Once we strip out my wannabe nostalgia for the “good ol’ days”, there are some powerful lessons for leaders at the Indy 500.

I suppose every event has leadership lessons, but the Indy 500 is exceptional because there is extraordinary investment and preparation for an event … that barely lasts three hours.

For leaders, it’s a microcosm of how we must vigorously apply our capabilities to achieve the desired outcome … within a very demanding timeframe … knowing unexpected problems will inevitably appear to threaten a flameout of our most carefully laid plans.

5 Powerful Leadership Lessons from the Indianapolis 500

1. Preparation is paramount

I’ve written before about the critical importance of this one word: Preparation … and I can’t think of a more powerful example than the Indy 500 race, where everything is on the line over just a few short hours.

No chance to recover … to go back to the drawing boards … no second chances … until next year.

It’s all on the line. If you’re not ready? Stay home!

2. The Devil is in the Details

There are extraordinary guidelines that specify the chassis, engine capacity, fuel types and most other variables of the car, safety design and fuel requirements included.

At 215 mph, the average speed at Indy, you would travel an entire football field in less than 1 second. Speed is reported to the 1/1000 of a second so you can be sure that details are important.

At that speed, this year’s victory margin was barely 5.5 inches. The Devil is in the Details.

If you don’t get the thousands of details right, you’ll be in the grandstand instead of on the award stand. You can read more about The 7 Qualities You Need to Get Your Company on the Medal Stand.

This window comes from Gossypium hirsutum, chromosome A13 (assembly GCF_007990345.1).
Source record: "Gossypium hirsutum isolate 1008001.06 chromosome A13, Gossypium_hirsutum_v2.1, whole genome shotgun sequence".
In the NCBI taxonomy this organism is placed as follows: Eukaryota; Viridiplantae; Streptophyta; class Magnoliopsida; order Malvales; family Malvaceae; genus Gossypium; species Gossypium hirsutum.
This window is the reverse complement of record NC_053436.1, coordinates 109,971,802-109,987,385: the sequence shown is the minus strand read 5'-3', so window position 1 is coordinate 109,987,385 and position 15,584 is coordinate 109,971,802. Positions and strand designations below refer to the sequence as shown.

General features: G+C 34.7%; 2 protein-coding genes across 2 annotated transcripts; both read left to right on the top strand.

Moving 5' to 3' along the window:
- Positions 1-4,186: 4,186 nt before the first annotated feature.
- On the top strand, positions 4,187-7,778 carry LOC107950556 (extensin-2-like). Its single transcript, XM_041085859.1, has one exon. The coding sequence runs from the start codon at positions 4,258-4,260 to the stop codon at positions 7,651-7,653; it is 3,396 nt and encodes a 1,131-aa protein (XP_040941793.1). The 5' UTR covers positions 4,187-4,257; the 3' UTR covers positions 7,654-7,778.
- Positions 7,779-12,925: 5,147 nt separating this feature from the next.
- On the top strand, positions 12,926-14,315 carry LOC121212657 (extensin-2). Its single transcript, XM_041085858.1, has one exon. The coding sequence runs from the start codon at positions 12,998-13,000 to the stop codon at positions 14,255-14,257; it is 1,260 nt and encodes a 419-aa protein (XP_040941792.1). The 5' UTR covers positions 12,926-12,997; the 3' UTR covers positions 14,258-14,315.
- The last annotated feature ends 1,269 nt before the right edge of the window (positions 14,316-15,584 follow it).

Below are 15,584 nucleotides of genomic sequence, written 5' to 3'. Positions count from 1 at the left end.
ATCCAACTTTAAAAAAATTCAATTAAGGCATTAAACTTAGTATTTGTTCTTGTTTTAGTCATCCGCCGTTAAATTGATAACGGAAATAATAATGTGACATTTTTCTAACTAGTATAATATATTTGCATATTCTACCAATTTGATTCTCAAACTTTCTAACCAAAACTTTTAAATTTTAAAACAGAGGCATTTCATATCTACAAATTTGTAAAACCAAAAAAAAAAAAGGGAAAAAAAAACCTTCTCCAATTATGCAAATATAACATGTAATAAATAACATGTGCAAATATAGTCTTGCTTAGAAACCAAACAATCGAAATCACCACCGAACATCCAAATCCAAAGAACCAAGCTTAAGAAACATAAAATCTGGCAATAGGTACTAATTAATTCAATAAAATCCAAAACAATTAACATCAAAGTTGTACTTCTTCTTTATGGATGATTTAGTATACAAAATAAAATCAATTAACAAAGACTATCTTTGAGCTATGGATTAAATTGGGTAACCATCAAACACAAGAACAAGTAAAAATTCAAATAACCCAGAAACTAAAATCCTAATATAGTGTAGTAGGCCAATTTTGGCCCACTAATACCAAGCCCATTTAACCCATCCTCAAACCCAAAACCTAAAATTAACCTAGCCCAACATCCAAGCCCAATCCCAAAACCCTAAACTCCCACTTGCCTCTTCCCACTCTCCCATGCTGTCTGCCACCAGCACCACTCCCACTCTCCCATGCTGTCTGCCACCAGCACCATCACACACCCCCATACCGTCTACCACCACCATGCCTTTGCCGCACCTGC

3. Leadership requires a minimum level of effectiveness

Indy cars have to hit 105% of minimum speed to be allowed on the track.

Just as in poker, there is an ante.

Likewise for leaders, there is a minimum level of effectiveness to be a successful leader. If you can’t attain that minimal level … and achieve the outcomes required … you won’t be on the field very long.

It’s on you to get yourself to a place where you can succeed … with the tools in hand that will allow you to be an Effective Leader and achieve the results you demand of yourself, your team and your organization.

4. Be the hedgehog. Not the fox.

We think of speed as the key to victory in motor racing, but Indy car owners will tell you that speed doesn’t win races. Stamina does.

We’ve all heard the story of the rabbit and the hare, or the fox and the hedgehog popularized by Jim Collins … you know … that slow and steady pace that usually wins the race.

We beat our chest with ego aplenty when we get into the lead … and it’s easy to gloat from that superior position.

The real mission is to be leading when the race ends. This year, Scott Dixon started in the #1 pole position … led for the most laps … and ended up in 4th place. 

Juan Pablo Montoya, this year’s winner, started in 30th place out of 33 slots.

Sustaining the lead is always harder than getting one.

Ending up in the lead is hardest of all.

5. Agility separates the victors from the vanquished

You’ve probably read, “No battle plan ever survives contact with the enemy.”

True in all circumstances, but every Indy car owner, including Roger Penske, whose team won again this year for the 16th time since 1969, has experienced unexpected setbacks.

Your ability to recover from these mishaps is what separates you from the amateurs. Pistons explode, tires blowout and racetrack radios stop working.

Be prepared for these setbacks … train for them and know they’re coming. It’s a critical part of staying ready so you don’t have to get ready.

5 Powerful Leadership Lessons from the Indianapolis 500

Let’s recap them here:

  1. Preparation is paramount. No excuses. 
  2. The Devil is in the Details. Don’t skip ahead.
  3. It’s on you to achieve a Minimum Level of Effectiveness
  4. Be the Hedgehog. Not the Fox. Steady as you go.
  5. Agility separates the Victors from the Vanquished

Question: I’m sure there are other lessons you can take from the Indy 500. What comes to mind for you? Visit our Facebook Page to share your thoughts and comments.